European Union: Employment Legal Update January 2019

Last Updated: 6 February 2019
Article by Hewitsons LLP

Employee Status

In the recent case of Chatfield-Roberts v Phillips & Universal Aunts Limited the Employment Appeal Tribunal held that is can be possible, in certain limited circumstances, for an individual to be an employee despite them having the right to appoint a substitute.

Ms Phillips worked for three years as a live-in carer for Mr Chatfield-Roberts' uncle. She was introduced to the family by an agency, Universal Aunts Limited. In August 2016 Ms Phillips' appointment was terminated and Ms Phillips issued various claims in the Employment Tribunal. Before Ms Phillips was able to pursue those claims she needed to show that she was an employee of either Mr Chatfield-Roberts or Universal Aunts Limited.

Ms Phillips had initially worked for Mr Chatfield-Roberts through Universal Aunts, on a rota basis, whereby carers would move to a different appointment every few weeks. However Mr ChatfieldRoberts and his family then requested a more permanent arrangement. Following this Ms Phillips was appointed to work solely for Mr Chatfield-Roberts, initially for a period of six months which was then extended, and Ms Phillips remained working for him for 3 years. During the appointment Ms Phillips had stopped preparing invoices and was paid by standing order, although she was paid on a gross basis and paid her own tax and national insurance.

Ms Phillips had arranged for a substitute from the agency to carry out her work on several occasions during her placement with Mr Chatfield-Roberts. However, this was only during periods of leave – her weekly days off, her paid annual leave and a period of jury service.

In the first instance the Tribunal found that whilst Ms Phillips was not an employee of the agency, she was an employee of Mr Chatfield-Roberts. Mr Chatfield-Roberts appealed arguing that the ability for Ms Phillips to use a substitute was not compatible with employee status. The EAT found however that a right of substitution exercised only when an individual is unable to work can still be consistent with personal performance, and therefore does not preclude employee status. It held that, in the circumstances, Ms Phillips was an employee of Mr Chatfield-Roberts and was not self-employed.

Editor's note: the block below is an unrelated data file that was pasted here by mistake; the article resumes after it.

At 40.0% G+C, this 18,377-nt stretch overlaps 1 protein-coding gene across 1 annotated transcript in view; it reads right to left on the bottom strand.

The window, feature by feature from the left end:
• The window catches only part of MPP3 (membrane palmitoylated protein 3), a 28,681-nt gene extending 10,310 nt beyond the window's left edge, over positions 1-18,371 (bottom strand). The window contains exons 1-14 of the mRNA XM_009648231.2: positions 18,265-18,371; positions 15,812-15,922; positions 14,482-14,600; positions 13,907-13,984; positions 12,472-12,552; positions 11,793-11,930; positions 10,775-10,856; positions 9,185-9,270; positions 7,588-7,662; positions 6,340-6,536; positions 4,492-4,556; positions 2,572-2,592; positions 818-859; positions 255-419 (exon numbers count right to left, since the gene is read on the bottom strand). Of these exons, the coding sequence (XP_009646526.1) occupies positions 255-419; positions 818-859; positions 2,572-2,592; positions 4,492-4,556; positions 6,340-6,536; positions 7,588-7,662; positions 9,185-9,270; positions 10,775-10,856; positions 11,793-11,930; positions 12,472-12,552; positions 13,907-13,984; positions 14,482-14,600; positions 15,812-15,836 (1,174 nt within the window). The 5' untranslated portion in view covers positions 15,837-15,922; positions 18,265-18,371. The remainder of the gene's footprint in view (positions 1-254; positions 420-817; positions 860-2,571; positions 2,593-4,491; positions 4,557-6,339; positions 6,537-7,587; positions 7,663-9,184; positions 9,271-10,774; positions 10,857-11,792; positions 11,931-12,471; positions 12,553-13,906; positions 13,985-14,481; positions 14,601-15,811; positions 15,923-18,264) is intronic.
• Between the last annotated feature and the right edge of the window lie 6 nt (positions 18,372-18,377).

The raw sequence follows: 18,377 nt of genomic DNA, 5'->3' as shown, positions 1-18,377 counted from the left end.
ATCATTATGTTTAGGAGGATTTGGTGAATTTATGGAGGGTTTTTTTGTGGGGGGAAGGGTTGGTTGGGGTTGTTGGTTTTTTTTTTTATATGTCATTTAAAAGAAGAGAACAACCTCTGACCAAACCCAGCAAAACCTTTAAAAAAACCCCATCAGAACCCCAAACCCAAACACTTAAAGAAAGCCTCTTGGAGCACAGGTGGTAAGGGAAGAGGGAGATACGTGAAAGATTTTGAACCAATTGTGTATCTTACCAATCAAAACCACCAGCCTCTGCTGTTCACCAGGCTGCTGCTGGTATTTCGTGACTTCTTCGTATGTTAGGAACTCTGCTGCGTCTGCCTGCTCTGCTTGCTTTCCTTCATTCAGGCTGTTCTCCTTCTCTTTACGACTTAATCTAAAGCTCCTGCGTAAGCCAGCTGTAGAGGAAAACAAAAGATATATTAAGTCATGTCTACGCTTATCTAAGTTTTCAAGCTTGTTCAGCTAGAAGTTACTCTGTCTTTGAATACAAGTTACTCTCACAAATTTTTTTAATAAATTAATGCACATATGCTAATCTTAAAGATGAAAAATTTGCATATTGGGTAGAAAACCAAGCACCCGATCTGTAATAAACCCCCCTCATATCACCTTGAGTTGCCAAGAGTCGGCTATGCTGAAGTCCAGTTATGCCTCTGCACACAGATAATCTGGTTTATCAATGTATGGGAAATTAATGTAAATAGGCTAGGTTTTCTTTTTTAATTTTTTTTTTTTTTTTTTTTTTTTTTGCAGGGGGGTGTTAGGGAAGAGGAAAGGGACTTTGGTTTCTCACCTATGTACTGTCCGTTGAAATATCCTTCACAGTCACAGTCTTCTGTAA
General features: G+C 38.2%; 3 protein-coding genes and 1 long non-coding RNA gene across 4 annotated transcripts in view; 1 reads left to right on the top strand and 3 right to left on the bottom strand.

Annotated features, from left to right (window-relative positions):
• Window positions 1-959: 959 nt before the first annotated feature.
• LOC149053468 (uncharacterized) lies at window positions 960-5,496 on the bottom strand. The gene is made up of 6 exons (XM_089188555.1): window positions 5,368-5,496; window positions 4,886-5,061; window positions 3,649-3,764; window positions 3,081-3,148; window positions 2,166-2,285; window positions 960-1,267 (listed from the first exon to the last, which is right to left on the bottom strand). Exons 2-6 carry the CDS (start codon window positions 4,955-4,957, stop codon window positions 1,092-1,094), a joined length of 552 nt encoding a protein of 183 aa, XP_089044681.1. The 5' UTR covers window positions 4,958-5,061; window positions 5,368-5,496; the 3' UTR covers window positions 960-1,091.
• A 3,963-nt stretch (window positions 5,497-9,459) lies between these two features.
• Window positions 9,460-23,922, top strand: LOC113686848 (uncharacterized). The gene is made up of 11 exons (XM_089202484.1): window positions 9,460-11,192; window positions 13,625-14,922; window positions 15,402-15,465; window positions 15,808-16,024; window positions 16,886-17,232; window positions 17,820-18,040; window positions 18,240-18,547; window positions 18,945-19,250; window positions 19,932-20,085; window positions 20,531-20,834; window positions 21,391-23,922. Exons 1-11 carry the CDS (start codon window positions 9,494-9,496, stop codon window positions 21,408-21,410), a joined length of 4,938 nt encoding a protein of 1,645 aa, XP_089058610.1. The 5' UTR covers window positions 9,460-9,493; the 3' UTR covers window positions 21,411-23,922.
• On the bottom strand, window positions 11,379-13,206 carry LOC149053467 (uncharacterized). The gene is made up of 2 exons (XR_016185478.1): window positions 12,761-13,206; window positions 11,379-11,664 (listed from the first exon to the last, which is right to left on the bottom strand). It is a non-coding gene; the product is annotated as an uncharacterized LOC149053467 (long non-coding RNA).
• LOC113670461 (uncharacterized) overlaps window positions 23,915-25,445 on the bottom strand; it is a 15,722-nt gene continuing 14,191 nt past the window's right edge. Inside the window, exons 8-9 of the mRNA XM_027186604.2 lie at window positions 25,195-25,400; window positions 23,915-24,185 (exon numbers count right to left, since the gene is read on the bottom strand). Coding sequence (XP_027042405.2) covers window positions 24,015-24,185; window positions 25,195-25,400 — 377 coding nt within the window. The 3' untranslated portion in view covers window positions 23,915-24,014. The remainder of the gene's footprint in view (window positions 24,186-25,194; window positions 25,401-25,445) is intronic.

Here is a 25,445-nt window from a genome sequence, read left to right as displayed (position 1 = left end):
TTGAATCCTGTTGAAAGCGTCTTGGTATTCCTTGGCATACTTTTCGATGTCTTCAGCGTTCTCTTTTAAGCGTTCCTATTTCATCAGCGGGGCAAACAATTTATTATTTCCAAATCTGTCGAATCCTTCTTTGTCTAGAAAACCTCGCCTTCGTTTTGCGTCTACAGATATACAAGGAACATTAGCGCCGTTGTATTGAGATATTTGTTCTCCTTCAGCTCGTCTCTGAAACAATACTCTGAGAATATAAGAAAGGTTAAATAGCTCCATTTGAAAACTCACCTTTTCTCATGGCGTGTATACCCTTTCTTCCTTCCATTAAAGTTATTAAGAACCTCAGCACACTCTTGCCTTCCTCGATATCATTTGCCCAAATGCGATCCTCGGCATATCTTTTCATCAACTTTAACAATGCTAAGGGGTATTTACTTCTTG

Whistleblowing

In the recent case of Ibrahim v HCA International Ltd, the Employment Appeal Tribunal ('EAT') has held that complaining about defamation can amount to a protected disclosure for the purposes of a whistleblowing claim.

Mr Ibrahim was an interpreter at a hospital. After rumours circulated amongst patients that he was responsible for breaches of confidentiality, he complained to HR that his colleagues had falsely blamed him. He was later dismissed. Mr Ibrahim brought a claim for whistleblowing.

For Mr Ibrahim's whistleblowing claim to be successful, Mr Ibrahim needed to show that his disclosure amounted to a protected disclosure. Therefore, firstly there had to be a disclosure of information that Mr Ibrahim reasonably believed showed there was a breach of a legal obligation. The EAT said that the reference to 'legal obligation' is wide enough to cover allegations of defamation (which carries statutory and common law duties) and so could form the basis of a whistleblowing claim. However, Mr Ibrahim's claim failed on the second requirement that the disclosure must be in the public interest, as his concerns centered around the effects of the rumours on his personal situation.

Consultation on Extending Redundancy Protection for Women and New Parents

The Government is seeking views on extending redundancy protection for women and new parents. When employees are made redundant, employers should offer them a suitable alternative vacancy if one is available. Under current law, a woman who is selected for redundancy whilst on maternity leave must be given priority over other redundant employees when the employer offers suitable alternative employment.